Stopping down the lens is the best way to maximise depth-of-field. But since all lenses are diffraction-limited, a point will come where image sharpness will deteriorate. Avoid using the smallest aperture settings.

      Make sure you focus on the most important part of the subject. For shots of insects and other small animals, the eye is usually the key point of focus; for flowers, the entire flower head works best for moderate close-ups, while the reproductive parts (stamens, pistil) are best for extreme close-ups.


      An example of the use of the shallow depth of field to isolate a subject, taken with a 90mm macro lens on a 35mm DSLR. (Source: Tamron.)


      It can be difficult to ensure close subjects are evenly ““ and adequately ““ lit when shooting close-ups. This is particularly true with shorter lenses, where on-camera flashes can have their light interrupted by the lens barrel.

      While artificial lights can be used, they introduce a few problems. Flash units can be too harsh, while studio lights can be cumbersome and difficult to set up. Ring lights, which encircle the front of the lens with white LEDs or tiny flash tubes, can provide evenly-balanced lighting at close distances. But they tend to ‘flatten’ the subject, even with a good working distance. LEDs on adjustable arms let you control the angle and intensity of the light very precisely.

      Diffusers and reflectors can be used to re-direct the light onto close subjects. ‘Bouncing’ the flash light off a reflector softens its effect and reduces the chance of specular reflections. Some experimentation is required to achieve success.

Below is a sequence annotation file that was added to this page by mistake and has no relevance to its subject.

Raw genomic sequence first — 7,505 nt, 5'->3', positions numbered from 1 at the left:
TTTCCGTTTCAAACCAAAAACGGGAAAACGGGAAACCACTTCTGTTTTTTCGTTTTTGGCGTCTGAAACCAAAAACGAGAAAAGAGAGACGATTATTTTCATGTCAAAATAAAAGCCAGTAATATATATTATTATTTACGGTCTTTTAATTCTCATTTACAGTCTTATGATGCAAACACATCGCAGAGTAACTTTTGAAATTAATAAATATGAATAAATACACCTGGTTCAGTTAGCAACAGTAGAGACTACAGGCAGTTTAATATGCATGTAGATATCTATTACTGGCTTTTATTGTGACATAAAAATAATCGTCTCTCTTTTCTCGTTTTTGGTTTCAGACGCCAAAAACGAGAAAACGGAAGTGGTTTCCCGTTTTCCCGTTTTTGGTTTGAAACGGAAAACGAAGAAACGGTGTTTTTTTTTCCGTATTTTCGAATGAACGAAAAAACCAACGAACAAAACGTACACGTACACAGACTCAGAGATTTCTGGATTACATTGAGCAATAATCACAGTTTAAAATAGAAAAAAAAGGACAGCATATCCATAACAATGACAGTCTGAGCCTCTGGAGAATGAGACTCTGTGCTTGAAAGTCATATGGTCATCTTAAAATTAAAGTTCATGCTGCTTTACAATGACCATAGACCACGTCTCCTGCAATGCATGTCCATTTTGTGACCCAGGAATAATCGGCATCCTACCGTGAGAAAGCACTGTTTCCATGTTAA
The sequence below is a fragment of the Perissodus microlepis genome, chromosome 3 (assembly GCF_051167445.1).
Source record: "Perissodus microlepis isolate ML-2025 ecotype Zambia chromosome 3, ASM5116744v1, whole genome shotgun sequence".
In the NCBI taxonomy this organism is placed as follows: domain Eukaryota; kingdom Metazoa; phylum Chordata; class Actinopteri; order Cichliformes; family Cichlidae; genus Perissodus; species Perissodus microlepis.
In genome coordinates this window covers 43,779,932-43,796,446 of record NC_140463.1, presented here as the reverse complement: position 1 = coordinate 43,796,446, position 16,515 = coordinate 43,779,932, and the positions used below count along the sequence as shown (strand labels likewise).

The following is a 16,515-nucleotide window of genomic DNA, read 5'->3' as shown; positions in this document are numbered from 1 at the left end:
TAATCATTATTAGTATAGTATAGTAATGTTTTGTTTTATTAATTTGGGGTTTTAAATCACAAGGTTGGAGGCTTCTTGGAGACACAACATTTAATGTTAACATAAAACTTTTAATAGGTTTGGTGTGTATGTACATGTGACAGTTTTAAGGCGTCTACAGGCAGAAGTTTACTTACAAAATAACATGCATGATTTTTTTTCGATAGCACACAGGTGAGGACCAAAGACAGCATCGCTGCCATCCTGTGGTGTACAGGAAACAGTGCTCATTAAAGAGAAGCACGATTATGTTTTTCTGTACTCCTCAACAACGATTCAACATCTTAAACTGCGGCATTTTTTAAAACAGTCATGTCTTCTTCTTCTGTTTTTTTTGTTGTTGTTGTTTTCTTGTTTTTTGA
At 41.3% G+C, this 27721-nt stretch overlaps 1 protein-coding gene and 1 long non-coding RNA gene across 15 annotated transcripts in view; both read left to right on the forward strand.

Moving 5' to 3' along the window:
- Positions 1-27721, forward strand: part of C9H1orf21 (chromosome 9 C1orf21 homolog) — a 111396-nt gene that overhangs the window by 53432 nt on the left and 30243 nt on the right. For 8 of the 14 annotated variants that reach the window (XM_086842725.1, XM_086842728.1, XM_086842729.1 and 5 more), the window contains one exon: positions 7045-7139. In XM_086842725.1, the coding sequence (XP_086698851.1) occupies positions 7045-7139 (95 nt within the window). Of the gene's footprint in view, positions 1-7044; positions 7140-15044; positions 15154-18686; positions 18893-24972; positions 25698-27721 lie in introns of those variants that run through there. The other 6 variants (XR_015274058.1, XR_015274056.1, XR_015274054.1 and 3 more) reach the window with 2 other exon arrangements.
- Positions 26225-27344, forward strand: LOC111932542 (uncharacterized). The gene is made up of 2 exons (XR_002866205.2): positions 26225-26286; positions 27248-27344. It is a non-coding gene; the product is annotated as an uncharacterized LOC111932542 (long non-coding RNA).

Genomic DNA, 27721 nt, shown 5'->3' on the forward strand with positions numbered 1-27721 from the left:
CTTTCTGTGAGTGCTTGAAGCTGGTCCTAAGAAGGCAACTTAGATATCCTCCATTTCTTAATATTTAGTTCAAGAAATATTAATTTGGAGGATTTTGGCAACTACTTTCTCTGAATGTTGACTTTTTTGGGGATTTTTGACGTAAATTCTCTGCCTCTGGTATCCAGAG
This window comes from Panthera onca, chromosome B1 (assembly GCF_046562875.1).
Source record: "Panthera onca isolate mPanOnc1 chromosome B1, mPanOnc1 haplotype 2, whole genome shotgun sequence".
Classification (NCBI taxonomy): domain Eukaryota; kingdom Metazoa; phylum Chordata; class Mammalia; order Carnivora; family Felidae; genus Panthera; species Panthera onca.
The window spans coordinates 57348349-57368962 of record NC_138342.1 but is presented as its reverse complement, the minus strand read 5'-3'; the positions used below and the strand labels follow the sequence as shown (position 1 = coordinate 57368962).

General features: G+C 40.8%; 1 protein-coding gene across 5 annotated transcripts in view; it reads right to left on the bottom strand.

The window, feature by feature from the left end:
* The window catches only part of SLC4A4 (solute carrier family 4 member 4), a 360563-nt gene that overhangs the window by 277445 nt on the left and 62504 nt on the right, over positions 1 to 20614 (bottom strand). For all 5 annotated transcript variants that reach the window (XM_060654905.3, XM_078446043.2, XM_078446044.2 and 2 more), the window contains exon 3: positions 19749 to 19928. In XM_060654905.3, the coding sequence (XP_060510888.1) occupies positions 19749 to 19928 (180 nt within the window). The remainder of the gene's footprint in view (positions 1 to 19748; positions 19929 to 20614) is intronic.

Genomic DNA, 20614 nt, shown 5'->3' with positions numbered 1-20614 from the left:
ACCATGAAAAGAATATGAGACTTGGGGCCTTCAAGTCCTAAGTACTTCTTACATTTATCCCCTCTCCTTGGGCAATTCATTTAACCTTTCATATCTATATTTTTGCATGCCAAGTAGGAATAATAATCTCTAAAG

A diffused flash was used with -0.7EV exposure compensation to balance the light on this close-up shot, taken with the 300mm focal length on a ‘macro zoom’ lens.

      Other Applications for Macro Lenses

      Macro lenses aren’t just for close-ups; many photographers prefer them as portrait lenses, particularly those with focal lengths in the 80-105mm range (35mm equivalent). All macro lenses are fully functional at their prime focal length, which means those with shorter focal lengths can be used for landscape photography, while longer focal lengths can work well for capturing sports action.

      Many macro lenses have very low levels of rectilinear distortion, which makes them useful for some kinds of architectural photography. Stabilisation is also common in recently-released macro lenses, which extends their use in poorly lit situations when short exposure times are required.


      Macro lenses can also be used to shoot close-ups outside the macro range. This shot was taken with a 90mm macro lens on a camera with an APS-C sensor using an aperture of f/14 to maximise depth of field.


      Excerpt from  Lenses Guide.